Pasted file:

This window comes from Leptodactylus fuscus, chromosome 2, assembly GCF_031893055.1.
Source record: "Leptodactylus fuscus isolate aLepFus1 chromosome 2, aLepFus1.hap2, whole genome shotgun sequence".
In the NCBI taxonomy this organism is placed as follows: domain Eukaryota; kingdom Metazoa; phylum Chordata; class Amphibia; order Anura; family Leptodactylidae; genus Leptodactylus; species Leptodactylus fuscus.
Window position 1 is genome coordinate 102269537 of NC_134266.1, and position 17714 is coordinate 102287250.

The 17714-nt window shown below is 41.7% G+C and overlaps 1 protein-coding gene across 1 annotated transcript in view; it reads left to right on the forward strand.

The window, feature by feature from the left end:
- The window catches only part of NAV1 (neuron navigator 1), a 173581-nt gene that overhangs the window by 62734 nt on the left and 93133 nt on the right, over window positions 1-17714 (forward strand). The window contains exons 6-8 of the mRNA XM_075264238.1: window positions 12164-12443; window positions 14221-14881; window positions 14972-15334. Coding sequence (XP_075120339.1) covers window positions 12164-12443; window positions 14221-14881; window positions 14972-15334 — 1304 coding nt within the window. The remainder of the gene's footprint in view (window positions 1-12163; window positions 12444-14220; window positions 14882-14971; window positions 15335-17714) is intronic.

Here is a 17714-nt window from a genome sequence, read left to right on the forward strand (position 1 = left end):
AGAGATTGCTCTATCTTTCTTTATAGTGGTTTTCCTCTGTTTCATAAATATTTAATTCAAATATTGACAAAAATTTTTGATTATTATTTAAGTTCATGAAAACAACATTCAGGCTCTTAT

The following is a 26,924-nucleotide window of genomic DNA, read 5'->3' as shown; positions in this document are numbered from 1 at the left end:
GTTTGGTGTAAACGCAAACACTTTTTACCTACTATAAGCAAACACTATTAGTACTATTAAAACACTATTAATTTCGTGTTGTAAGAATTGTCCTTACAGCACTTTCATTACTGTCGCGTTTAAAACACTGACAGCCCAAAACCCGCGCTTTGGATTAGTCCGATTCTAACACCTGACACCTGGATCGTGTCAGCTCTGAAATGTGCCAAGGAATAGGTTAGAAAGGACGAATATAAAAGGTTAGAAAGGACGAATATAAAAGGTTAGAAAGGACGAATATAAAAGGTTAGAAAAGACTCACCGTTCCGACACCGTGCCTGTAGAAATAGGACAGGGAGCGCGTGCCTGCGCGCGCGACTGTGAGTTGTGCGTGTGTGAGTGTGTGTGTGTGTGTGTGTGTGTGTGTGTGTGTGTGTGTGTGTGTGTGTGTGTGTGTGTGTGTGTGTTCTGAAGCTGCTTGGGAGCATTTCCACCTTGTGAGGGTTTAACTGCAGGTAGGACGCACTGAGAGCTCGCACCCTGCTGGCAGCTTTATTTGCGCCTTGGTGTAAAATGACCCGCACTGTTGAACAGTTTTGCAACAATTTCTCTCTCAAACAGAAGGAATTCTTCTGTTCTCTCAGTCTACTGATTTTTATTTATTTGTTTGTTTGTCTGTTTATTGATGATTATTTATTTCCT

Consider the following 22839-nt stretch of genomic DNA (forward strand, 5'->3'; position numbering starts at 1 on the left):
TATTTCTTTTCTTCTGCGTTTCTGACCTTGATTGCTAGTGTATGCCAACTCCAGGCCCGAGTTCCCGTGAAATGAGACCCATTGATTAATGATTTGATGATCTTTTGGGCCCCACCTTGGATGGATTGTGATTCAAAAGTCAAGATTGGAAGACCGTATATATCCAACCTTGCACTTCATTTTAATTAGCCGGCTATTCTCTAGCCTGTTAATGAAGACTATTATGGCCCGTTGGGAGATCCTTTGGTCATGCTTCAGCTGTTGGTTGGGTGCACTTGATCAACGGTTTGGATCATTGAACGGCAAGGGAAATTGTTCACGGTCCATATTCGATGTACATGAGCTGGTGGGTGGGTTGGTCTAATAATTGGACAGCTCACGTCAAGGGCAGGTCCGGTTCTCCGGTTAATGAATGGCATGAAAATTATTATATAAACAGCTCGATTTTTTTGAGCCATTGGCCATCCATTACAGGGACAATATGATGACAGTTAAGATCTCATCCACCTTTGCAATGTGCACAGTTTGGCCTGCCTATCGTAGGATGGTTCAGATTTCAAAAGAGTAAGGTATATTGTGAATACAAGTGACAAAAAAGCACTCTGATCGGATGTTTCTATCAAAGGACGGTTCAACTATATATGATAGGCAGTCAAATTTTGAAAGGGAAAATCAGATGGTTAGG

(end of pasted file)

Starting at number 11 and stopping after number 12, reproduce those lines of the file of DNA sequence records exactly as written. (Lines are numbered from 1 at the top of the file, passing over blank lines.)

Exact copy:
GTTTGGTGTAAACGCAAACACTTTTTACCTACTATAAGCAAACACTATTAGTACTATTAAAACACTATTAATTTCGTGTTGTAAGAATTGTCCTTACAGCACTTTCATTACTGTCGCGTTTAAAACACTGACAGCCCAAAACCCGCGCTTTGGATTAGTCCGATTCTAACACCTGACACCTGGATCGTGTCAGCTCTGAAATGTGCCAAGGAATAGGTTAGAAAGGACGAATATAAAAGGTTAGAAAGGACGAATATAAAAGGTTAGAAAGGACGAATATAAAAGGTTAGAAAAGACTCACCGTTCCGACACCGTGCCTGTAGAAATAGGACAGGGAGCGCGTGCCTGCGCGCGCGACTGTGAGTTGTGCGTGTGTGAGTGTGTGTGTGTGTGTGTGTGTGTGTGTGTGTGTGTGTGTGTGTGTGTGTGTGTGTGTGTGTGTGTGTTCTGAAGCTGCTTGGGAGCATTTCCACCTTGTGAGGGTTTAACTGCAGGTAGGACGCACTGAGAGCTCGCACCCTGCTGGCAGCTTTATTTGCGCCTTGGTGTAAAATGACCCGCACTGTTGAACAGTTTTGCAACAATTTCTCTCTCAAACAGAAGGAATTCTTCTGTTCTCTCAGTCTACTGATTTTTATTTATTTGTTTGTTTGTCTGTTTATTGATGATTATTTATTTCCT

Consider the following 22839-nt stretch of genomic DNA (forward strand, 5'->3'; position numbering starts at 1 on the left):